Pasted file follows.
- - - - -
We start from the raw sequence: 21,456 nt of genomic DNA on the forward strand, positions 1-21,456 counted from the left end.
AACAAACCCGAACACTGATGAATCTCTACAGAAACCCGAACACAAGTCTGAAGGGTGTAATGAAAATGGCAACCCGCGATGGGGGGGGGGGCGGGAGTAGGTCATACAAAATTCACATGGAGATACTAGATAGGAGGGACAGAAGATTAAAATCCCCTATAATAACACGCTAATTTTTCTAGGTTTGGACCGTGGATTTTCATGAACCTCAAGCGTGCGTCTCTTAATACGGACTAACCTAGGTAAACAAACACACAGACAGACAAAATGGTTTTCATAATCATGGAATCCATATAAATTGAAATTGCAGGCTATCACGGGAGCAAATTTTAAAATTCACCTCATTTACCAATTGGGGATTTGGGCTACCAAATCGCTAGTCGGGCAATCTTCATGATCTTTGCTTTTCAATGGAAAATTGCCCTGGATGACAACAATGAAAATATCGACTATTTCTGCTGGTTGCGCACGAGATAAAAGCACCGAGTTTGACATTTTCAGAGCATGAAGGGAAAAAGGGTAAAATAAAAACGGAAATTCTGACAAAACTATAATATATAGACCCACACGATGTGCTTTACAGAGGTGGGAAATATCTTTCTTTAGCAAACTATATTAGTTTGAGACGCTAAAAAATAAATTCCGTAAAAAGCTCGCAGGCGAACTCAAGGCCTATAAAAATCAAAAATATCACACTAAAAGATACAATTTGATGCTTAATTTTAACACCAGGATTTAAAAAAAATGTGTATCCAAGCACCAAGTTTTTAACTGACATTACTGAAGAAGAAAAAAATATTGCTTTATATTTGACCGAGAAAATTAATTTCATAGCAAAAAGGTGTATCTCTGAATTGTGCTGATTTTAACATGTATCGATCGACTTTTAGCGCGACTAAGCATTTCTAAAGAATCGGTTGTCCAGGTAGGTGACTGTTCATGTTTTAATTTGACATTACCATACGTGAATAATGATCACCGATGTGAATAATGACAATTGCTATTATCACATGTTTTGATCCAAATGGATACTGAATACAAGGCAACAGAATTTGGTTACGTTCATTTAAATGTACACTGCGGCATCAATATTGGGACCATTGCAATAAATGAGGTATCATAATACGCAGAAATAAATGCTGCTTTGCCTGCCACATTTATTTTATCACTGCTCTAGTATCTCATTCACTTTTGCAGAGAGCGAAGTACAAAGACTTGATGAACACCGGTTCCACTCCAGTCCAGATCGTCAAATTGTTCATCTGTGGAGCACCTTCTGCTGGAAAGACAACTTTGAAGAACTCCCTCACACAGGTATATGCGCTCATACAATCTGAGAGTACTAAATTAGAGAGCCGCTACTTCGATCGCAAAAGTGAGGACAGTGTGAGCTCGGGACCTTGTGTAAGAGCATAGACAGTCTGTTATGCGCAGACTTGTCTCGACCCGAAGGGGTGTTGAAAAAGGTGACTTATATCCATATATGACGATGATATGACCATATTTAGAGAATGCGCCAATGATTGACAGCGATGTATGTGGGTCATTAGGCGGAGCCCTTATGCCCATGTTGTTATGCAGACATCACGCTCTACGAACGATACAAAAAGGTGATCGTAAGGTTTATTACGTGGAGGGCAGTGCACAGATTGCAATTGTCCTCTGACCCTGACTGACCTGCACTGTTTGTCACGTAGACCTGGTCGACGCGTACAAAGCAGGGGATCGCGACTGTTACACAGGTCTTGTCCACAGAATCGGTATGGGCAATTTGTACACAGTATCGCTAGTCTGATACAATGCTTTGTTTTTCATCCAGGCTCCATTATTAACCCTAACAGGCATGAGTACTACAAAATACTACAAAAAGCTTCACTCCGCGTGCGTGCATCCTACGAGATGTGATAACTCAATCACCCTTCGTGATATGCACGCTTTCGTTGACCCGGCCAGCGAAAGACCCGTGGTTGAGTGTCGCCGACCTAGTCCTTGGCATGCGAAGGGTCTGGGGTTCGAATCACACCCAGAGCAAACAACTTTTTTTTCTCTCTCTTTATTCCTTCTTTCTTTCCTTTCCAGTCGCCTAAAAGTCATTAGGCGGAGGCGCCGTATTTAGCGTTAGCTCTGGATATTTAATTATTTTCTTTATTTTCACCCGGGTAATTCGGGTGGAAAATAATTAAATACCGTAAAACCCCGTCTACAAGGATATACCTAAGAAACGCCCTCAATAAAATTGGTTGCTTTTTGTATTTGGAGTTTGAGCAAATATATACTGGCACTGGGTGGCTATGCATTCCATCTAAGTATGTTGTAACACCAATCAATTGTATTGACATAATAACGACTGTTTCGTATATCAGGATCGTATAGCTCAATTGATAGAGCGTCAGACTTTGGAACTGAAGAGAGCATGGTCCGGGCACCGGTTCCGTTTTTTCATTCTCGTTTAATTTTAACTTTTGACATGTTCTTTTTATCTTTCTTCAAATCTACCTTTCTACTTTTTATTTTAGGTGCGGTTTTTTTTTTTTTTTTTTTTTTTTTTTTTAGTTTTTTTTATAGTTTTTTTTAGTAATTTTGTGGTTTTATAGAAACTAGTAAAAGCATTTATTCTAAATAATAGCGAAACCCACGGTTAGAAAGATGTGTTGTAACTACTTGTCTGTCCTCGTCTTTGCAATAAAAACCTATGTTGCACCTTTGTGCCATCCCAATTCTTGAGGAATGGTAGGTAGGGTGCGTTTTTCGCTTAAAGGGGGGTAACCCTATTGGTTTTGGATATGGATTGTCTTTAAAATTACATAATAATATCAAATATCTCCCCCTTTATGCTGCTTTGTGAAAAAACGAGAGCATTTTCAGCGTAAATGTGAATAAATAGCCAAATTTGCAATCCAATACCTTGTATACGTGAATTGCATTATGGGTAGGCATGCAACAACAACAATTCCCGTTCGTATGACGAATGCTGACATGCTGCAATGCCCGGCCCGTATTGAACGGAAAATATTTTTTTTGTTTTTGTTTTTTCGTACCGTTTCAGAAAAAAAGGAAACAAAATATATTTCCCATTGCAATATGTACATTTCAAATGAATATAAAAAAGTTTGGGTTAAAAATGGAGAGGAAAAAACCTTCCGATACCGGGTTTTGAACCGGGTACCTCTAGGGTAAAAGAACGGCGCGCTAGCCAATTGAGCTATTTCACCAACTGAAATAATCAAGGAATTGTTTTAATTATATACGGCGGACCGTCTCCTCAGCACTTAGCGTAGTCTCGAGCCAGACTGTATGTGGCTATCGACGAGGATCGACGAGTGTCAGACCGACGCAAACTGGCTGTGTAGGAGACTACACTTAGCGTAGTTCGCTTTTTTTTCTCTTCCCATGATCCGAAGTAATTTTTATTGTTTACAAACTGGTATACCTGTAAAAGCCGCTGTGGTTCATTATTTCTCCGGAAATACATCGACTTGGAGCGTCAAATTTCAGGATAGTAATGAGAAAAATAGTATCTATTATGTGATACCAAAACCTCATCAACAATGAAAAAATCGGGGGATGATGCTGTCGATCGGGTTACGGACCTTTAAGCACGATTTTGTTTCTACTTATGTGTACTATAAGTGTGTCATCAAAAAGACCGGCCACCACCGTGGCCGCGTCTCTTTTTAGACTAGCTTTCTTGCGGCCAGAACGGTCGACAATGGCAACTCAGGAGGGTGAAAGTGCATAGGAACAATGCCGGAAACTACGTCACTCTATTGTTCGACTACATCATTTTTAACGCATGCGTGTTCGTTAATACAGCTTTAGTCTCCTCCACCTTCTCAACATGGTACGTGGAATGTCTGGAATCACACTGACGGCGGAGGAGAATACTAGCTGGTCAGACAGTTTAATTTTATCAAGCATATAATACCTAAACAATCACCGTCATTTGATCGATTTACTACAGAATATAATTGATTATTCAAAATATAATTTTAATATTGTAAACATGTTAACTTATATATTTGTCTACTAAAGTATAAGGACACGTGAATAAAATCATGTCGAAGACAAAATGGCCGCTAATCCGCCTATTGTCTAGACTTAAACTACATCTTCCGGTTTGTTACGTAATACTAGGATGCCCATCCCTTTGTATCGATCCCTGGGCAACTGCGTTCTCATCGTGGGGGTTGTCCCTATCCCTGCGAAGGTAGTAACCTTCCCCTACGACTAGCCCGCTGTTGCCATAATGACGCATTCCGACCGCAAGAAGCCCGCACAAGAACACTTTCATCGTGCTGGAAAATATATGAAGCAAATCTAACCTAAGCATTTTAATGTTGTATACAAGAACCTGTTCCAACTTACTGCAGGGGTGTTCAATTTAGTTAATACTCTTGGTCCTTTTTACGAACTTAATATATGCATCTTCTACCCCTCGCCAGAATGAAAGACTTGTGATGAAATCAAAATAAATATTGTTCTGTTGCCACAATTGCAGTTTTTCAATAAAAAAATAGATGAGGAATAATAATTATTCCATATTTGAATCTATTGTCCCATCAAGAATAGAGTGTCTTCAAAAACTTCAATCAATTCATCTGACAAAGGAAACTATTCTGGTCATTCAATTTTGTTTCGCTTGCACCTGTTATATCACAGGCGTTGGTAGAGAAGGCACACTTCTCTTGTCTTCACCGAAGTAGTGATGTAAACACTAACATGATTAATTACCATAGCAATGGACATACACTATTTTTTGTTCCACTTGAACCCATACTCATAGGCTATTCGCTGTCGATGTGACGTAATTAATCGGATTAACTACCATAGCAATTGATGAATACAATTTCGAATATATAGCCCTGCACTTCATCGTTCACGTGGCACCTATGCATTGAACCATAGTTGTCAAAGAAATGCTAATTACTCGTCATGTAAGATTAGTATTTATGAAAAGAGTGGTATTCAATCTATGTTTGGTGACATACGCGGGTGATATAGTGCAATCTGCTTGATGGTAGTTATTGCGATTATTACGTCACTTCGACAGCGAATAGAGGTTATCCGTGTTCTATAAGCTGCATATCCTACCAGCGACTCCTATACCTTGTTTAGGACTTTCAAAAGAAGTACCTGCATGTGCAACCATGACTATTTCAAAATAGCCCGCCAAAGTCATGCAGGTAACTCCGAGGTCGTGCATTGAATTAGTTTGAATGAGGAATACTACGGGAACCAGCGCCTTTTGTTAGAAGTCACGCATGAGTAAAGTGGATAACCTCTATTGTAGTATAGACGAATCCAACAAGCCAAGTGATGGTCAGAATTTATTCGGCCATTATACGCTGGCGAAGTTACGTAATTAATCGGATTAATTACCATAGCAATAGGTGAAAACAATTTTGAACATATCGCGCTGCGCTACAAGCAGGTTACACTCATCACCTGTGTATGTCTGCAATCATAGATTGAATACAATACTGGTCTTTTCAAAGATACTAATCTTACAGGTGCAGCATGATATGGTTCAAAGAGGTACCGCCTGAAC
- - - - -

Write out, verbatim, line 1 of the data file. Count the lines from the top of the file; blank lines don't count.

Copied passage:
We start from the raw sequence: 21,456 nt of genomic DNA on the forward strand, positions 1-21,456 counted from the left end.